I 100% agree to always disclose as soon as possible like you and I did. As soon as I found out I told him. It never dawned on me NOT to say anything actually. We had plans to meet up the very next day and sex was definitely on the menu. Obviously that didn’t happen because I was honest and told. Had I went ahead and had sex then said something later I would have felt like shit. So because I said something right away I can move forward with a clear conscience knowing I wasn’t being deceitful and I did the right thing regardless of the outcome.

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I'm sorry it turned out that way!

There are a lot of ways a relationship can end, and none of them are easy, but that must have been extremely painful on top of the diagnosis.

Thank you for sharing your personal account, though. It stands as yet another harsh reality among many we face. Avoiding guilt, and knowing that you supported his right to choose is not insignificant, though. It's unfortunate the right thing is rarely the easy thing, but the right thing always gives some consolation. Let it be the fact that you haven't changed as a person, and that you did not condemn another human being to the temporary loss of identity, and shame that you felt. That malicious deceit never became an option. That is a rare thing to find, and there are many people who are searching for someone who simply won't choose to do them wrong on purpose.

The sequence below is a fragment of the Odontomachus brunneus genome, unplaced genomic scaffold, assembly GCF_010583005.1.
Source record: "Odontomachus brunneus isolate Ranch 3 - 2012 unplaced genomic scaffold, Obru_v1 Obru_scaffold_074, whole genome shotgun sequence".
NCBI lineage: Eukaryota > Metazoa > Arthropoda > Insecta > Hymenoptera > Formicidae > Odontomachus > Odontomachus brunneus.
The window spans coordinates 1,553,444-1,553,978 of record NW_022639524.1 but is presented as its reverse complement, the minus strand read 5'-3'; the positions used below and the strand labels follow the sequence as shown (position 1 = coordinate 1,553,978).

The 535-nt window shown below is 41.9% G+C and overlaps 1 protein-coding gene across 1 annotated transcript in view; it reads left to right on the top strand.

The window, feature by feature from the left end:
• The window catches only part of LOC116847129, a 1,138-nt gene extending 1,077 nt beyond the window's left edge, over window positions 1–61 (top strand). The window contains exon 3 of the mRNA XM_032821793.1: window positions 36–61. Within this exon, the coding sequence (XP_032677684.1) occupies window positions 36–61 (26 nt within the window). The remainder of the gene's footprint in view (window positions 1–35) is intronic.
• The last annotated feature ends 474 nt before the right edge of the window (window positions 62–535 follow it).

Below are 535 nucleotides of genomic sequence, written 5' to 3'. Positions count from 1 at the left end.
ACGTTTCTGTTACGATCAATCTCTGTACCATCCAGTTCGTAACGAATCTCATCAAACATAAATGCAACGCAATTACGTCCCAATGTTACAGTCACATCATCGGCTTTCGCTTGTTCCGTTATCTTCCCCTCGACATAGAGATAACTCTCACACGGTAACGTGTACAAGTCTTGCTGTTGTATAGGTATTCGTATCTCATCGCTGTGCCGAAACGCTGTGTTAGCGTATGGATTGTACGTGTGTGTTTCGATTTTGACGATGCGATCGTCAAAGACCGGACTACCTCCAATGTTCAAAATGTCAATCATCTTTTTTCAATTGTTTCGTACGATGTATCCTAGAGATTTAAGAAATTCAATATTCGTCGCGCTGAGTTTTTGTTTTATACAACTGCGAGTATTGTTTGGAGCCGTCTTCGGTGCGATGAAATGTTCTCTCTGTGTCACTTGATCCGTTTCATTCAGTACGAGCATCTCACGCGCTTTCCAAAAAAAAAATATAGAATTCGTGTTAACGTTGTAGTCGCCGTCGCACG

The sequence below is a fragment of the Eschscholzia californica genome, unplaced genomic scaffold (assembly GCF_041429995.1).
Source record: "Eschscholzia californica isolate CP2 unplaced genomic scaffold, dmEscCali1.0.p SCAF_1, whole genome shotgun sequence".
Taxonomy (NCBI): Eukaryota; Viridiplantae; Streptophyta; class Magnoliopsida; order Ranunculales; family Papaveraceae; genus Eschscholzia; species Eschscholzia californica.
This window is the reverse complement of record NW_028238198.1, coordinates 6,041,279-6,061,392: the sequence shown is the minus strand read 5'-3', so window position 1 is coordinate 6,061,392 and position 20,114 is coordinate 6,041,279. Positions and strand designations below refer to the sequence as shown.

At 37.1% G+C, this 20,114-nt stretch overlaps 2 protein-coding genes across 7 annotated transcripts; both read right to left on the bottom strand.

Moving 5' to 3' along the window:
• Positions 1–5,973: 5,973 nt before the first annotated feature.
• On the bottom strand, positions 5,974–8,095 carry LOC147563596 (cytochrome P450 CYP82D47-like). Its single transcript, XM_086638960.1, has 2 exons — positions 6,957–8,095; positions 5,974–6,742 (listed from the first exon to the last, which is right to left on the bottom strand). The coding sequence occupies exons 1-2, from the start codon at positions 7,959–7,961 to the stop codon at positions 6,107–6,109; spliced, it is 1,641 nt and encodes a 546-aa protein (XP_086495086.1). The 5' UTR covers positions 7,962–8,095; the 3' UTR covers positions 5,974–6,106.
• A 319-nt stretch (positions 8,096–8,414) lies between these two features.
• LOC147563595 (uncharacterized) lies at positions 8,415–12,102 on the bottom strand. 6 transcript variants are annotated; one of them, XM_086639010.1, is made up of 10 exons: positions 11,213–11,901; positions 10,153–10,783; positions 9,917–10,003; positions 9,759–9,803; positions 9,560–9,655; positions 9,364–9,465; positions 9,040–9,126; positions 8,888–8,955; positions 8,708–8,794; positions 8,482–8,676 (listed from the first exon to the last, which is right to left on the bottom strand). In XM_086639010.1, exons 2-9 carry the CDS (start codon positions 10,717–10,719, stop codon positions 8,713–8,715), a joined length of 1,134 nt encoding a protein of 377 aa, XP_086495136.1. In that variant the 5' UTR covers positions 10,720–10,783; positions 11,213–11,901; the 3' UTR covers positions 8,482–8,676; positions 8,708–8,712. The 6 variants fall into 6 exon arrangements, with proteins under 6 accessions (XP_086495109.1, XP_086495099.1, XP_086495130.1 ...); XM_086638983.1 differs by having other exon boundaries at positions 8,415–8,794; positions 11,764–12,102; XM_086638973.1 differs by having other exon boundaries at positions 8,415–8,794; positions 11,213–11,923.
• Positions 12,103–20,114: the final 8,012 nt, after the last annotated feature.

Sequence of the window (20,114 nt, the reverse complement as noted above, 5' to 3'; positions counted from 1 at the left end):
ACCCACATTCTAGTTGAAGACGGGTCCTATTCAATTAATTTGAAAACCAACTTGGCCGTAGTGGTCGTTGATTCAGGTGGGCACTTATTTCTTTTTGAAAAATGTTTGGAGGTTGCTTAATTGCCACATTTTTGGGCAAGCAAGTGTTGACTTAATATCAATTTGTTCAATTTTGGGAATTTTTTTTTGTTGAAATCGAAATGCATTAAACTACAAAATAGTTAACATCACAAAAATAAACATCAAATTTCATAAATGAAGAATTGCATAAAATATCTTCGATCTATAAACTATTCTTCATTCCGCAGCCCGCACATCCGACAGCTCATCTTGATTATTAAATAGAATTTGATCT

Disclosure may have sent him packing as fear would convince any of us would happen. But he went of his own choice, knowing that he was not done searching for someone different from you, and knowing that he would not have stayed with you for long. As is the case, the risk for the partner rests in only their perceived options other than you.

Someone who accepts you will do so because they see a future with you, and won't intend to seek out anyone else. Realistically, is that not what we all hope for? Honesty. Not just in ourselves, but in our partners. That they won't waste our time while secretly hoping to meet someone 'better'.


I have been left for a myriad of reasons, my ambition to seek ever better employment, my refusal to be a footnote in someone else's day to day, my frequent gym habit, my need for time-consuming hobbies.

Herpes is unlike any of these. These were traits I had chosen to demonstrate and advertised directly in dating. Where herpes is something to be disclosed to someone you care about on some level, as a demonstration of integrity and out of respect for their right to consent. Effectively, it is a filter though. And there are personal account archived here of the realization that those who run were not really seeking someone with your personality traits anyway. It stops them from wasting your time with temporary games. Much more effectively than telling them you intend to keep going to the gym 3 times a week, whether they like it or not. There is no pretending there.